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Training for your body type

You may be surprised to know that we are all individuals. This means, that although the fitness cynics would argue it’s all irrelevant and it’s just about calories in vs calories out, there are some subtle differences we must pay attention to to maximize our progress.

There is a reason that sumo wrestlers are sumo wrestlers and are not long distance runners. That being said, we can all make improvements to our physique.

Firstly, you must decide what phenotype (body shape) you are. At one end of the spectrum you have an Endomorph. An Endomorph body type is typically large boned, broad shoulders,wide hips, thick joints, stocky and be heavily muscled. Your classic power lifter would usually fall into this category. Your blessing of the ability to add muscle mass is also your curse as it usually means that you are very quick to gain fat.

At the other end of the spectrum are Ectomorphs. An Ectomorph would have a slighter build, long limbs, narrow shoulders and sparsely muscled. You would also have a relatively low body fat. Great if you want to be lean but irritating if you want to be more muscular.

Lastly, slap in the middle you get the Mesomorph. A Mesomorph has the best of both worlds. They can gain muscle reasonably quickly and are usually reasonably lean. It is not a surprise that most athletes (unless long distance athletes) are Mesomorphs.

Chances are you’re one of the first two if you’re reading this because you either want to be slimmer or more muscular. So how does your approach change? It still comes back to your original goal, do you want to add muscle or lose fat. The principles of controlling food are the same whatever body type i.e. control your food intake for a calorie surplus or deficit, and train regularly either weights, CV or a combination of the two.

The differences come in about the approach. If you’re an Endomorph, chances are it’s because your body is a little more carb sensitive. Therefore I’d approach a diet with a higher ratio of fats and proteins. More like 33% carb 33% fat and 33% protein. This will hopefully reduce the likelihood of adding fat and allow you to control weight better. Even if you’re trying to add muscle I’d do the same split just increase calories. I’d opt for longer weight training sessions with regular high intensity interval CV. Most importantly watch the food intake. The mere sniff of a biscuit could have the waist line expanding!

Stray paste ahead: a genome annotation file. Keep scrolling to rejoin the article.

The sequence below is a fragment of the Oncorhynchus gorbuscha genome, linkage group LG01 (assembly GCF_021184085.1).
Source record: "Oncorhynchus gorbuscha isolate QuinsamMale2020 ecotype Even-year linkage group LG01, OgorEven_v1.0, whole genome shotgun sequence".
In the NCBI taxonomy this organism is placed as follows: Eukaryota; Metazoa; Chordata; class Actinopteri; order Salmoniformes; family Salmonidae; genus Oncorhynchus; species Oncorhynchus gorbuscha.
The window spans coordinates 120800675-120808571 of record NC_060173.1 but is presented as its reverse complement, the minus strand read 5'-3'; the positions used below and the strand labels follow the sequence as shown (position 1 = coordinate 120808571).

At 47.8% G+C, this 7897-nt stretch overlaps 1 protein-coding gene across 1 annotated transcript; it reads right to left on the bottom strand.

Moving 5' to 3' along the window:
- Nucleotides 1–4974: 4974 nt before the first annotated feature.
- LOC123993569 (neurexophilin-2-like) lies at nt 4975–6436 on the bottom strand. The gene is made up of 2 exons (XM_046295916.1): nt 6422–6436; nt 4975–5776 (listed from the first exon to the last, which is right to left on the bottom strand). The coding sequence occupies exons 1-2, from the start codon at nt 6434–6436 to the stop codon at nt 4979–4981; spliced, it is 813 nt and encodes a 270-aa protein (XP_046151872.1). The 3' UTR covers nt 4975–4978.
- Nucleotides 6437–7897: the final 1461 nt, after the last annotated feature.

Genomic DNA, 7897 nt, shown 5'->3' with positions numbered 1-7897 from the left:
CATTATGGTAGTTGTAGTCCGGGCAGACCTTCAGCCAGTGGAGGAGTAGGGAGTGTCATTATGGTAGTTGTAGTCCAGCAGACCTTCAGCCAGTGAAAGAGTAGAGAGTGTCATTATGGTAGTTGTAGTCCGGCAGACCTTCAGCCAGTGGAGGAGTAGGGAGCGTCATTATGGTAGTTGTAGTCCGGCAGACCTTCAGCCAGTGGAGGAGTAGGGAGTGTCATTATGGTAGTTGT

If you’re an Ectomorph, you’re thin because your body is constantly breaking itself down, therefore its hard to retain the weight. You must eat, a lot, all the time, if you’re to add muscle. Training should be short and intense using weights with minimal to no CV. I would recommend a split of 20-25% protein, 60-65% carbs and 10-20% fat. This will keep insulin high and keep you burning sugars instead of breaking your muscle down. Eating regularly is the key to muscle retention. This may even mean forcing yourself to eat when you don’t want to.

If you’re lucky enough to be a Mesomorph then you’re free to train for whatever goal, be it fitness or mass. Your calorie intake and weights/CV ratio will denote whether you’re bigger or smaller. It’s your choice. If you manage food you will stay reasonably lean. If you over eat you will get fatter but usually in a very even way. Your diet would be more like 20-30% protein, 40-60% carb and 20-30% fats. Depending on whether you’re in a fat loss or muscle adding phase, you may raise or lower carbs and fats respectively.

So there you have it. If you know what you are you can manipulate your diet and training to elicit the best result for you. Remember, do not try to be something you’re not. If you have the body of sparrow you will not be worlds strongest man, and likewise, if your shoulders are wider than most doorways it’s unlikely you’ll be winning the London marathon.

If you have any questions do not hesitate to contact me at

Keep on liftin’

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